James Franco and Zachary Quinto ribbed and praised their I Am Michael director, newcomer Justin Kelly, during an interview about the ambitious new film, which just premiered at Sundance. Speaking with Rolling Stone film critic Peter Travers, the trio talked about the film’s roots, the experience making it and the reaction it garnered from the real Michael Glatze, a former gay rights activist turned evangelical Christian pastor.
Franco, who plays Glatze, explained the story first came to his attention when executive producer Gus Van Sant sent him a link to Benoit Denizet-Lewis’ 2011 New York Times Magazine article “My Ex-Gay Friend.” The article detailed Glatze’s rise within the gay rights movement, as well as his spiritual crisis, conversion and ultimate split from his lover and the gay community as a whole — a story Van Sant believed could make a great movie.
“At first I thought, ‘You think this would make a great movie, Gus? I don’t know,'” Franco remembered with a laugh. “But I just kind of went on faith. We kept going with it…Gus recommended Justin [to direct], who had been an assistant editor on Milk and saw all my nude scenes from Milk in detail — he still has them!”
I Am Michael marks Kelly’s full-length feature debut as a director, and Quinto praised him for establishing a collaborative spirit right from the beginning. “It permeated the whole journey that we took together,” he said. “He didn’t have to max out his credit cards, but it’s not like people were throwing money at him and giving him free rein; we were working under some pretty some serious constraints at the time.”
As for the real Michael Glatze’s reaction to the film, all three were pleased — if not somewhat surprised — to say that he thoroughly enjoyed it. “He came up to each of us and said, ‘Thank you,'” Franco said. “I guess we did the whole experience justice.”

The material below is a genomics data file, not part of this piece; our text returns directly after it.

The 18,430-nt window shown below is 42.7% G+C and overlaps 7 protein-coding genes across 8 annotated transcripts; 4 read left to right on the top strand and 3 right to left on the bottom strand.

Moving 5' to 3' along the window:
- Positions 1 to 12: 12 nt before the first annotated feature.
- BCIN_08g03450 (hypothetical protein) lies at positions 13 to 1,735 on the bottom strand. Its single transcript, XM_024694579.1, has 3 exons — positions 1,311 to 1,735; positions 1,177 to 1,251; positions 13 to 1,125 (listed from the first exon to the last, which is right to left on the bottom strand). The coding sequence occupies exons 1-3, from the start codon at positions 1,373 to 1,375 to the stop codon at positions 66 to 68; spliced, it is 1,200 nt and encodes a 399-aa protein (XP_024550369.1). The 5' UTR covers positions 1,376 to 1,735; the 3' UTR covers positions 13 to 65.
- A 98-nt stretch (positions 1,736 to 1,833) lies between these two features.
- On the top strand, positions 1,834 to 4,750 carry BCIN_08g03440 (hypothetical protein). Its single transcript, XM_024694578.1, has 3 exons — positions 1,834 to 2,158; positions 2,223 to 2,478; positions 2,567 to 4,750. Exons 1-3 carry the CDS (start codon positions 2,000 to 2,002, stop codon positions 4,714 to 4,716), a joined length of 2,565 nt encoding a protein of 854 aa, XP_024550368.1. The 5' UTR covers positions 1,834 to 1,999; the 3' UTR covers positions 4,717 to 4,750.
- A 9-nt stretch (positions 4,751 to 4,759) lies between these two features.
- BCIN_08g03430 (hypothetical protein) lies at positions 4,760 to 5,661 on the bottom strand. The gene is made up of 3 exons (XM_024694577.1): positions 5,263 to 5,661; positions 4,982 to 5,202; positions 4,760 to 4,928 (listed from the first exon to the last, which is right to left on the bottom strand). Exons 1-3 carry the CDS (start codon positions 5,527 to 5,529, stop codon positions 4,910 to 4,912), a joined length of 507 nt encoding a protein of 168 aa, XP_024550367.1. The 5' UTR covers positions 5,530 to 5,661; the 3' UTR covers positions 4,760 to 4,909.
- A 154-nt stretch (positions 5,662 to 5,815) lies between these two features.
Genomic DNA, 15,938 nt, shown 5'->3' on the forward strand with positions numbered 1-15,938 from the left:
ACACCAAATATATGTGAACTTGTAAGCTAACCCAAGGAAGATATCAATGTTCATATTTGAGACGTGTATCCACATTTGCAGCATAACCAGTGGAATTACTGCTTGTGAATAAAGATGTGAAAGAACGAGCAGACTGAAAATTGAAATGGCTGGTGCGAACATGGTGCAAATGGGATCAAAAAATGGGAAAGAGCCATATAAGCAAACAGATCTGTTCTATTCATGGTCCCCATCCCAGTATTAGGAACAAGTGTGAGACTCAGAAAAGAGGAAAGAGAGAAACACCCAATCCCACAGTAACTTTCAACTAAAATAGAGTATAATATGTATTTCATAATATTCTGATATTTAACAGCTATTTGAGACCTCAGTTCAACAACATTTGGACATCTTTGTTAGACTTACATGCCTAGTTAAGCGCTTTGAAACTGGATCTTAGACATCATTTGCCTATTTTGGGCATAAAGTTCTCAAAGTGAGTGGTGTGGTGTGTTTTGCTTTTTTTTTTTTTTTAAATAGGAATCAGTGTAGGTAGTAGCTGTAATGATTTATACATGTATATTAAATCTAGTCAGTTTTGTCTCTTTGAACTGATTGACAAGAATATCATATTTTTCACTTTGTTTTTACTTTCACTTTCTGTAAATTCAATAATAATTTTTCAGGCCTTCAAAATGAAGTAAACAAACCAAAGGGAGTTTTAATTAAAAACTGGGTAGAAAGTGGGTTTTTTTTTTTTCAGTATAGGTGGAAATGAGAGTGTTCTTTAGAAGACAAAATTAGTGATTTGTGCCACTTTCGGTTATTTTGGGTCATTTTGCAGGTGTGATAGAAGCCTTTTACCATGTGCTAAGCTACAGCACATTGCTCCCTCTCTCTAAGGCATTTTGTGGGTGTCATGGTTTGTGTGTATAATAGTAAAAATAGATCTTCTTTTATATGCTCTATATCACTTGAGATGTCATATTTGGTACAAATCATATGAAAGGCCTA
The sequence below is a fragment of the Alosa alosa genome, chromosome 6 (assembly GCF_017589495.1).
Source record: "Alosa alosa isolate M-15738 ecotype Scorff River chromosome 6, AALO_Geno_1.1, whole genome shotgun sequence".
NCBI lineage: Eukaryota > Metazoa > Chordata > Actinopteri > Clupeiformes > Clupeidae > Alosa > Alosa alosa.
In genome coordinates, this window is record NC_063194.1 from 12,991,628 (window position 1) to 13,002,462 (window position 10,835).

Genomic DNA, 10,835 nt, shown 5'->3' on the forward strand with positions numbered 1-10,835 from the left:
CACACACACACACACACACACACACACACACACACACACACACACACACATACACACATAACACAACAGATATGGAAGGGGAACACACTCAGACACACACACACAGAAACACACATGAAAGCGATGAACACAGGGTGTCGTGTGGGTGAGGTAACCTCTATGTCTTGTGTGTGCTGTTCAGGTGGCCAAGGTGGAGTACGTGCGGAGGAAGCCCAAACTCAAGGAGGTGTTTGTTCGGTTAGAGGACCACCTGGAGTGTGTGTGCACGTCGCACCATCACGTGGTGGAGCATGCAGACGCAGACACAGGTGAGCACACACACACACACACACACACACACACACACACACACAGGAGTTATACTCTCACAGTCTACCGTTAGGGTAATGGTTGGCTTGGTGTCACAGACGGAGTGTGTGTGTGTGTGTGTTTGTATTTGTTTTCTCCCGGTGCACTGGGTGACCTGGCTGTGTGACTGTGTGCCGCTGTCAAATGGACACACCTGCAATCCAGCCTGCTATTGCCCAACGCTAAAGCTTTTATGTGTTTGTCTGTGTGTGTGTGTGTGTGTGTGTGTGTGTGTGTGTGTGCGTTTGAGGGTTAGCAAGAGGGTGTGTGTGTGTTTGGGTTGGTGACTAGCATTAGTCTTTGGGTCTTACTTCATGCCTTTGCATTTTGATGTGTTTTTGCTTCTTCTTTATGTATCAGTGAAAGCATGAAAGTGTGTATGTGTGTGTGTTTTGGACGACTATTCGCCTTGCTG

The Slamdance Film Festival has selected James Franco’s drama “Yosemite” as its closing-night film on Jan. 29.
Franco, who produced through his Rabbit Bandini company, will attend the world premiere screening as part of Slamdance’s “Coffee With” program.
Gabrielle Demeestere directed the film from her own script in an adaptation of three of Franco’s short stories. “Yosemite,” set in the fall of 1985, follows the intertwining tales of three 4th grade friends in the suburban paradise of Palo Alto as the threat of a killer mountain lion looms over the community.
Past “Coffee With” guests have included Chad Hurley and the Russo Brothers; Jonathan Demme and Neil Young; Ted Hope and Vilmos Zsigmond.
“We are thrilled to have such a talented and passionate supporter of independent film sit down and share his knowledge and experience with the Slamdance filmmakers,” said festival director Anna Germanidi.
Slamdance, launched in 1995 as an alternative to Sundance, will take place Jan. 23-29 in Park City, Utah, at the Treasure Mountain Inn. The Slamdance feature competition is limited to films from first-time directors and made with budgets under $1 million.
Sundance Institute has added a pair of world premieres — Robert Redford’s “A Walk in the Woods,” and Jonah Hill and James Franco’s “True Story” — to the lineup of the 2015 Sundance Film Festival.
“A Walk in the Woods” stars Sundance founder Redford as a travel writer who sets out to hike the Appalachian Trail with a long-estranged friend, portrayed by Nick Nolte. Ken Kwapis directs the comedy-drama from a script by Rick Kerb and Bill Holderman. Emma Thompson, Mary Steenburgen, Nick Offerman and Kristen Schaal also star.
“True Story,” directed by Rupert Goold from a script he co-wrote with David Kajganich, centers on disgraced New York Times reporter Michael Finkel (Hill) meeting accused killer Christian Longo (Franco) — who has taken on Finkel’s identity; his investigation morphs into a game of cat and mouse.
The Sundance Kids section added the U.S. premiere of “The Games Maker” from Juan Pablo Buscarini and starring David Mazouz, Joseph Fiennes, Ed Asner, Megan Charpentier, Tom Cavanagh and Valentina Lodovini.
The Kids section also added “Operation Arctic” from Grethe Bøe-Waal” in a modern-day Robinson Crusoe adventure set in the Arctic; and “Shaun the Sheep,” from Richard Starzak and Mark Burton.
The special events section added the world premiere of Romanian movie “Pioneers Palace B’92” from Bobby Paunescu, set in the wild days of post-Ceausescu Bucharest.
The new frontiers section added three live-action virtual reality experiences by artists Félix Lajeunesse and Paul Raphaël: Herders” and “Wild — the Experience” by Lajeunesse and Raphaël; and “Strangers” by Patrick Watson.
The Sundance Collection will present a digital restoration of “Paris Is Burning” by Jennie Livingston.